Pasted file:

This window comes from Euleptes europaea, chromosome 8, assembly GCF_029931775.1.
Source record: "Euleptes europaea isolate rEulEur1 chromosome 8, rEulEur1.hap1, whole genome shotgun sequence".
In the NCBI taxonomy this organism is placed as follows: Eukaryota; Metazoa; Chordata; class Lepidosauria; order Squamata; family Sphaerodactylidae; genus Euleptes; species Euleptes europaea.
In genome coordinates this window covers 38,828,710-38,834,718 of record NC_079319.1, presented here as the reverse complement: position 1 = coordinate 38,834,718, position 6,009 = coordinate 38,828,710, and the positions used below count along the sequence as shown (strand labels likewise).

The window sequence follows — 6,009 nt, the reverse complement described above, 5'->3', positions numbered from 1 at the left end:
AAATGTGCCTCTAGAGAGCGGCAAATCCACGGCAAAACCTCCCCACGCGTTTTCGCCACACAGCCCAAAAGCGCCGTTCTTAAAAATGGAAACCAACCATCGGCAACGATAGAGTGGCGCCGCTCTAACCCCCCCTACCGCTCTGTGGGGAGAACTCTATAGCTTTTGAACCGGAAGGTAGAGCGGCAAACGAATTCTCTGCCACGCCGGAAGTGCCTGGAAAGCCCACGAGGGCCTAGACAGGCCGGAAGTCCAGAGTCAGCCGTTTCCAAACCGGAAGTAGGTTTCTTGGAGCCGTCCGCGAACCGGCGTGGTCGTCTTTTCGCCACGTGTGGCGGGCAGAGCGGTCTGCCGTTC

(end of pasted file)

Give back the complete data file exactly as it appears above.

This window comes from Euleptes europaea, chromosome 8, assembly GCF_029931775.1.
Source record: "Euleptes europaea isolate rEulEur1 chromosome 8, rEulEur1.hap1, whole genome shotgun sequence".
In the NCBI taxonomy this organism is placed as follows: Eukaryota; Metazoa; Chordata; class Lepidosauria; order Squamata; family Sphaerodactylidae; genus Euleptes; species Euleptes europaea.
In genome coordinates this window covers 38,828,710-38,834,718 of record NC_079319.1, presented here as the reverse complement: position 1 = coordinate 38,834,718, position 6,009 = coordinate 38,828,710, and the positions used below count along the sequence as shown (strand labels likewise).

The window sequence follows — 6,009 nt, the reverse complement described above, 5'->3', positions numbered from 1 at the left end:
AAATGTGCCTCTAGAGAGCGGCAAATCCACGGCAAAACCTCCCCACGCGTTTTCGCCACACAGCCCAAAAGCGCCGTTCTTAAAAATGGAAACCAACCATCGGCAACGATAGAGTGGCGCCGCTCTAACCCCCCCTACCGCTCTGTGGGGAGAACTCTATAGCTTTTGAACCGGAAGGTAGAGCGGCAAACGAATTCTCTGCCACGCCGGAAGTGCCTGGAAAGCCCACGAGGGCCTAGACAGGCCGGAAGTCCAGAGTCAGCCGTTTCCAAACCGGAAGTAGGTTTCTTGGAGCCGTCCGCGAACCGGCGTGGTCGTCTTTTCGCCACGTGTGGCGGGCAGAGCGGTCTGCCGTTC